Carlo Ancelotti claimed that England was ‘more enjoyable’ with ‘less pressure’ than Italy and therefore that leaving Milan for Chelsea ‘wasn’t hard.’
In his first season, Carletto led the Blues to their first-ever Premier League and FA Cup domestic double.
“It’s definitely more enjoyable [managing in the Premier League],” he told Sky Sports. “The supporters are less pressing here and the atmosphere in England is better.
“After nine years, I returned to Italy and it didn’t change much, the pressure is the same and there is a lot of violence with the supporters.
“Italian football is trying to change but it’s not easy to change the culture of a country where violence and assault are unfortunately still taking place.
“The people at the stadium here in England, and I’m only talking about them at the stadium, are more respectful.
“I wanted to return to Italy in the first place [after leaving Bayern]. I had an experience in Naples and it was a good experience there, but if I had to choose a league, I wanted to return to the Premier League because of the atmosphere you feel here.”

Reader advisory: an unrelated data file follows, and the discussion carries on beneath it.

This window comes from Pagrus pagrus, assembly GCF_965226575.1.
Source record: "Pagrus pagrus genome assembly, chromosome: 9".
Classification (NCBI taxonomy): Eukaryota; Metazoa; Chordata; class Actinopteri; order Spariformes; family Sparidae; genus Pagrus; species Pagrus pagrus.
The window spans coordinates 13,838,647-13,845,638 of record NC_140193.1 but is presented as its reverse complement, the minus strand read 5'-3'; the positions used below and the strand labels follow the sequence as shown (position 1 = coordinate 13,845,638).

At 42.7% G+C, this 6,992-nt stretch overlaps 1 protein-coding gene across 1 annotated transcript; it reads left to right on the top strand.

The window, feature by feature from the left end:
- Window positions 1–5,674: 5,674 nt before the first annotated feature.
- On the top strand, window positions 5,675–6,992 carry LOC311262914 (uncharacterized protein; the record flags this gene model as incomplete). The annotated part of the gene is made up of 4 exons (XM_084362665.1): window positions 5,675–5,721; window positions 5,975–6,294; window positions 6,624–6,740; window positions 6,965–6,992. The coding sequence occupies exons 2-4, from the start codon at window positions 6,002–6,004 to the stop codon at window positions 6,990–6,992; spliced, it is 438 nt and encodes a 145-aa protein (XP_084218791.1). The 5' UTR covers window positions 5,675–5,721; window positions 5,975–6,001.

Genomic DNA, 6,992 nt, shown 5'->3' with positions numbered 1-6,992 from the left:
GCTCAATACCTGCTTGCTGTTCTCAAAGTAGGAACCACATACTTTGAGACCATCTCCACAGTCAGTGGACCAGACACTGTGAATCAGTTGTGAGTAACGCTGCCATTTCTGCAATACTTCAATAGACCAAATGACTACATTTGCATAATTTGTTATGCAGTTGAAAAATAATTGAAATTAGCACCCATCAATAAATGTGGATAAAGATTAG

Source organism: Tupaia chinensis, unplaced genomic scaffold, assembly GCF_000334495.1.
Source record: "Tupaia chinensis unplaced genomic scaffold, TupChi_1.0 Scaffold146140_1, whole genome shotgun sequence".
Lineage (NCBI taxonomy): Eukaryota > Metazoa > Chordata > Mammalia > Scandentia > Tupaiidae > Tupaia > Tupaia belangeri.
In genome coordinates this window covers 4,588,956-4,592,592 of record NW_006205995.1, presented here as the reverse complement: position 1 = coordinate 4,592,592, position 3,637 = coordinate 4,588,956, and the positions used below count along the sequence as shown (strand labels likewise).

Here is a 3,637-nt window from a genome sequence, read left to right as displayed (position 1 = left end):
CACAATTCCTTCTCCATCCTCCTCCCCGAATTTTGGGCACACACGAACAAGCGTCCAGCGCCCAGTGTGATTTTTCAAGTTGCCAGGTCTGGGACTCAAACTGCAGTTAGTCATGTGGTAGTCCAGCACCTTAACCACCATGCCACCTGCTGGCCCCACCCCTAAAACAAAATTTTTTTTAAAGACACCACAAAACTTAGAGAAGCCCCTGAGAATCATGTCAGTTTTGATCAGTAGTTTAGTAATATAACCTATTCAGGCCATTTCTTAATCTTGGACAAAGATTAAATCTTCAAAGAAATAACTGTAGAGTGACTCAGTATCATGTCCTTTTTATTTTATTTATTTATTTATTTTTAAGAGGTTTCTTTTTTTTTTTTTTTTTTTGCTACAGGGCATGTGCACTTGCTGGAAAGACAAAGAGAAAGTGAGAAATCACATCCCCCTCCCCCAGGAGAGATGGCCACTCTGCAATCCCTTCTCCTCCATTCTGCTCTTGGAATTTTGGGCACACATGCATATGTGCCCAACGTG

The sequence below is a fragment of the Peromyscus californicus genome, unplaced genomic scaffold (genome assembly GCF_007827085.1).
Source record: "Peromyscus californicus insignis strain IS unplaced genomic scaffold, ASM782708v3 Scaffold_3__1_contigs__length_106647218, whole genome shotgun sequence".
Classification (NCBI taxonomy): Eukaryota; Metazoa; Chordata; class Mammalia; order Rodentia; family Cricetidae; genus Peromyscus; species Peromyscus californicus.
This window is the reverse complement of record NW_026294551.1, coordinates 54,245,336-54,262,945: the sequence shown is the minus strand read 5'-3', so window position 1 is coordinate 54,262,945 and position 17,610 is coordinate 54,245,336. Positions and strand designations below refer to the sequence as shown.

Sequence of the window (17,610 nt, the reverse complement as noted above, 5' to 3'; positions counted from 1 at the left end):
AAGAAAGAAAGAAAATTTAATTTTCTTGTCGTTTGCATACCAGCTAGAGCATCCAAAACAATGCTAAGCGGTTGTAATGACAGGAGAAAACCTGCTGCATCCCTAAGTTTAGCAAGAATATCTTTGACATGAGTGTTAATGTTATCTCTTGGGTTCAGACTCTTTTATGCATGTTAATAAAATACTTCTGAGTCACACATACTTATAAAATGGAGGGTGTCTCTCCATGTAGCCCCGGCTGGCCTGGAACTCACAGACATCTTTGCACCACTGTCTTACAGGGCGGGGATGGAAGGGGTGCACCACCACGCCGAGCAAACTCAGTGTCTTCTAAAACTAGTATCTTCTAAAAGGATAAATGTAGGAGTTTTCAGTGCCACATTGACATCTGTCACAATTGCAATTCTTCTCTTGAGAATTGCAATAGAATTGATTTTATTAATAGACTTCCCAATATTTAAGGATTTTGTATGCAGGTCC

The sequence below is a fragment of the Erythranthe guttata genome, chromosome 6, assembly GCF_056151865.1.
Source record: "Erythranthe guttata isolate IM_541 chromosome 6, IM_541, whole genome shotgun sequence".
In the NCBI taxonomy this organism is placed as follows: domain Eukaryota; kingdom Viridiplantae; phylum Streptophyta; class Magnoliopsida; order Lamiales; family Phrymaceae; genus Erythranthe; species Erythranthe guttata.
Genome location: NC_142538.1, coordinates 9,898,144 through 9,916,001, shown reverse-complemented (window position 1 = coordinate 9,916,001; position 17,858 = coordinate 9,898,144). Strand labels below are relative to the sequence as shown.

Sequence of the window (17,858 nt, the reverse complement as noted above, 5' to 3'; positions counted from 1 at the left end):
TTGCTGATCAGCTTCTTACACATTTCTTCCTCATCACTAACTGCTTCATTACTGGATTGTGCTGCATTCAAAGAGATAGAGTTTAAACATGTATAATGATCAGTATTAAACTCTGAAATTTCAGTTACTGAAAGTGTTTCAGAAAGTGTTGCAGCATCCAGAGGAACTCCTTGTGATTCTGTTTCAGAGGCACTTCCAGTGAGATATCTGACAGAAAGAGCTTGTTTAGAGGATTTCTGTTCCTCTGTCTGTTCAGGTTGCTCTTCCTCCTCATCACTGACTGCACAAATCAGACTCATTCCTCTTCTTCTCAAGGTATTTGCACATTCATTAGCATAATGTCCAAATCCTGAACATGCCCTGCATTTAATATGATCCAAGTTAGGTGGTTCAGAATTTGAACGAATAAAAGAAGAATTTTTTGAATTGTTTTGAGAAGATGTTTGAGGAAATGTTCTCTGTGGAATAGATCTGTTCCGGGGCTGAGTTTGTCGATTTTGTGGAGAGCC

The 60-year-old won two Champions Leagues with Milan in the summer of 2009. Moving to Chelsea was still an easy decision for him. Why?
“I think it was the right choice from both sides [when they decided to leave for Chelsea]. It wasn’t that hard as I needed to change after eight years and at the same time, maybe the club needed to change so we decided to do it together.
“It was the right time to make a decision, I wanted to have a new experience outside Italy so I had the chance to go to Chelsea. But it was a good decision, choosing wasn’t hard.’
In December 2019 Ancelotti ended nearly a decade spent away from the Premier League when he was named the coach of Everton, a month after his messy divorce from Napoli:
“It really was important to have had the opportunity to come to Everton. Everton is a club with a fantastic history, a fantastic tradition and a goal for them to be at the top.
“We’re trying, if we can do our best after the COVID [shutdown].”